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MILLER, Mrs. LYDIA FALCONER (1811?–1876), authoress, daughter of an Inverness tradesman named Fraser, who failed in business and retired to Cromarty, was born about 1811. She was educated in Edinburgh, where she moved in literary society, and then returned to live in Cromarty with her mother. Here she first met Hugh Miller [q. v.] in 1831, and being herself clever and well read, was attracted by his talents. In spite of some opposition from her mother, Miller and she became engaged in 1832. They were not, however, married until 7 Jan. 1837, and in the meantime she took a few pupils. When Miller removed to Edinburgh and became editor of the ‘Witness,’ she gave him considerable assistance in the management of the paper, and occasionally also wrote in it. It 1855, however, a severe illness almost deprived her of the use of her limbs. After her husband's death she helped Mr. Peter Bayne in preparing his biography, and also in editing his works. She died at her son-in-law's manse at Lochinver in Sutherlandshire, 11 March 1876, and was buried in her husband's grave in the Grange cemetery in Edinburgh on 20 March. Under the name of ‘Harriet Myrtle’ (a pseudonym also employed by Miss Mary Gillies in ‘More Fun for our Little Friends,’ 1864), Mrs. Miller wrote numerous stories, principally for the young, of a moral and religious tendency: the ‘Story-book of Country Scenes—Spring,’ 1845, and the same, ‘Summer,’ 1846; ‘Little Amy's Birthday,’ 1846; ‘The Man of Snow and other tales,’ 1848; ‘Pleasures of the Country,’ 1851; ‘Home and its Pleasures,’ 1852; ‘The Little Sister,’ 1852; ‘A Day of Pleasure,’ 1853; ‘Amusing Tales,’ 1853; ‘The Water-lily,’ 1854; ‘The Ocean Child,’ 1857; ‘A Visit to the New Forest,’ ‘Always do your Best,’ and ‘Lizzie Lindsay’ in 1859; ‘Aunt Maddy's Diamonds,’ 1864; ‘Country Scenes’ and ‘Tales of the Four Seasons,’ 1866; ‘Cats and Dogs,’ anecdotes, 1868, 2nd edit. 1873; ‘Twilight Stories of Overbury Farm,’ 1871; ‘The Dog and his Cousins, the Wolf, the Jackal, and the Hyæna,’ 1876; ‘The Cat and her Cousins, the Lion, Tiger, &c.,’ 1877, and some others. She also wrote a novel on the ‘disruption’ in the Scottish kirk, called ‘Passages in the Life of an English Heiress.’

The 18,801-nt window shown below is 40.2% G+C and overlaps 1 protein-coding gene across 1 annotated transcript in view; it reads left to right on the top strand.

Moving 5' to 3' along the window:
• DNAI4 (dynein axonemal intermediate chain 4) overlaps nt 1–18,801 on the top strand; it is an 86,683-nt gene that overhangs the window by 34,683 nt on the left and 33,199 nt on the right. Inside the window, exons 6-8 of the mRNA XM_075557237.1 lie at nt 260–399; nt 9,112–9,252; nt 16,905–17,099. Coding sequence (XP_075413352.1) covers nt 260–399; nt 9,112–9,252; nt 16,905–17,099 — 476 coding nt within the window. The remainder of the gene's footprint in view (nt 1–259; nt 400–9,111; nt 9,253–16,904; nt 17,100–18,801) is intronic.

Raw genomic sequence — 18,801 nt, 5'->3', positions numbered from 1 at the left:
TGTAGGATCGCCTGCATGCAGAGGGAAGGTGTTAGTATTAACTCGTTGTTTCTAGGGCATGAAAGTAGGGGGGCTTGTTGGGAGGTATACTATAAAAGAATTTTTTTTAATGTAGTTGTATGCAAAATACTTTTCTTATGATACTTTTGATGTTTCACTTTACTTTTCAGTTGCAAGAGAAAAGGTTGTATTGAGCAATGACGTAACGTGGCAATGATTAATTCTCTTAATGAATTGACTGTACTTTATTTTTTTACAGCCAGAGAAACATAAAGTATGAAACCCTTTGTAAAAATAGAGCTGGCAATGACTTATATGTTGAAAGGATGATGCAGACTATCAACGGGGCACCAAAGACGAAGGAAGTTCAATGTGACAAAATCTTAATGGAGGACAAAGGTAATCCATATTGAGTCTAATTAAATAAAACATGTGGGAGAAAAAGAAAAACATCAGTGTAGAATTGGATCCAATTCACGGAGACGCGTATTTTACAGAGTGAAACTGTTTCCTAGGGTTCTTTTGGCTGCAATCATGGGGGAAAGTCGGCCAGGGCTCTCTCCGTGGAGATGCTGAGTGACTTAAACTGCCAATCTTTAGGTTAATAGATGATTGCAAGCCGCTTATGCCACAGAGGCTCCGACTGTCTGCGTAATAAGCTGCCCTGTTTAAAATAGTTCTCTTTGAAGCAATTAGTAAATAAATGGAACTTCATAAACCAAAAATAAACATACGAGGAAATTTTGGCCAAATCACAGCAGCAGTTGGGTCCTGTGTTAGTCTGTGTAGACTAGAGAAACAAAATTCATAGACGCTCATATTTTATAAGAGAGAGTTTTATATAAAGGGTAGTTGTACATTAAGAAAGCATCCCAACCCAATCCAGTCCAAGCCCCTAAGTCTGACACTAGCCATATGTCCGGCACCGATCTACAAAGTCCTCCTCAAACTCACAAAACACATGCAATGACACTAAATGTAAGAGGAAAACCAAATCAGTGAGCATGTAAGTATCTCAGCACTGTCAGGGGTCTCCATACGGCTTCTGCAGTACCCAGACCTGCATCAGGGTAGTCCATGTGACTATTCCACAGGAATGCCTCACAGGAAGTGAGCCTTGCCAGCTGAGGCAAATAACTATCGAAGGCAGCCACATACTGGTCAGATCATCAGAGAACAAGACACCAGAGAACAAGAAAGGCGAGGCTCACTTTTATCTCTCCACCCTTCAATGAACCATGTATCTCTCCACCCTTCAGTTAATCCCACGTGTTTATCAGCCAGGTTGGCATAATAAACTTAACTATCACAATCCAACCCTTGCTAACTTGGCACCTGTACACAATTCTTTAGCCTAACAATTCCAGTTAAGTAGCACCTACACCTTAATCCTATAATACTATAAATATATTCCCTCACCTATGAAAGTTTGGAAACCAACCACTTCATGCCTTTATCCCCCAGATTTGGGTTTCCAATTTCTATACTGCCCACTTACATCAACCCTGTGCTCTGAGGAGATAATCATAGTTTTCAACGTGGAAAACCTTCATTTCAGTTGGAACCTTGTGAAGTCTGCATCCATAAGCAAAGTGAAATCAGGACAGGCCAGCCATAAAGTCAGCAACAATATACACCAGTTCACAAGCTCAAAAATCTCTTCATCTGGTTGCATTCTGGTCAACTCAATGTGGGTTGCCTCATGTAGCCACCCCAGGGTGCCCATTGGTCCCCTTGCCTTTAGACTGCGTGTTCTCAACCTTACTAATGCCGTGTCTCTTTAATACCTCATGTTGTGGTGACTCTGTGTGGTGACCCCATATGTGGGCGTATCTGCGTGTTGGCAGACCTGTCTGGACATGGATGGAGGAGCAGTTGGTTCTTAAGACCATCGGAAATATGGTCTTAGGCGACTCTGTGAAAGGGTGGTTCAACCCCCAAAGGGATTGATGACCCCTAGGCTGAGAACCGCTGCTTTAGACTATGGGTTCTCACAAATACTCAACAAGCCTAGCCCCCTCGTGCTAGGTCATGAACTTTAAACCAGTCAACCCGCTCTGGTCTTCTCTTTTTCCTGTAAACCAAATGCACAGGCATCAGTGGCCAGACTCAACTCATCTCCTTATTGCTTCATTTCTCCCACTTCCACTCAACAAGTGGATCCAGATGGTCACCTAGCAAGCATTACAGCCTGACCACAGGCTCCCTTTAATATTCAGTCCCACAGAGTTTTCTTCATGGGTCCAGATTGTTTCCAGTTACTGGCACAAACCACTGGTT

[Bayne's Life of Hugh Miller; Scotsman, 16 and 20 March 1876; Times, 22 and 24 March 1876; Ann. Reg. 1876; Brit. Mus. Cat.; Hamst's Fictitious Names, pp. 84, 90; Cushing's Dict. of Pseudonyms.]

J. A. H.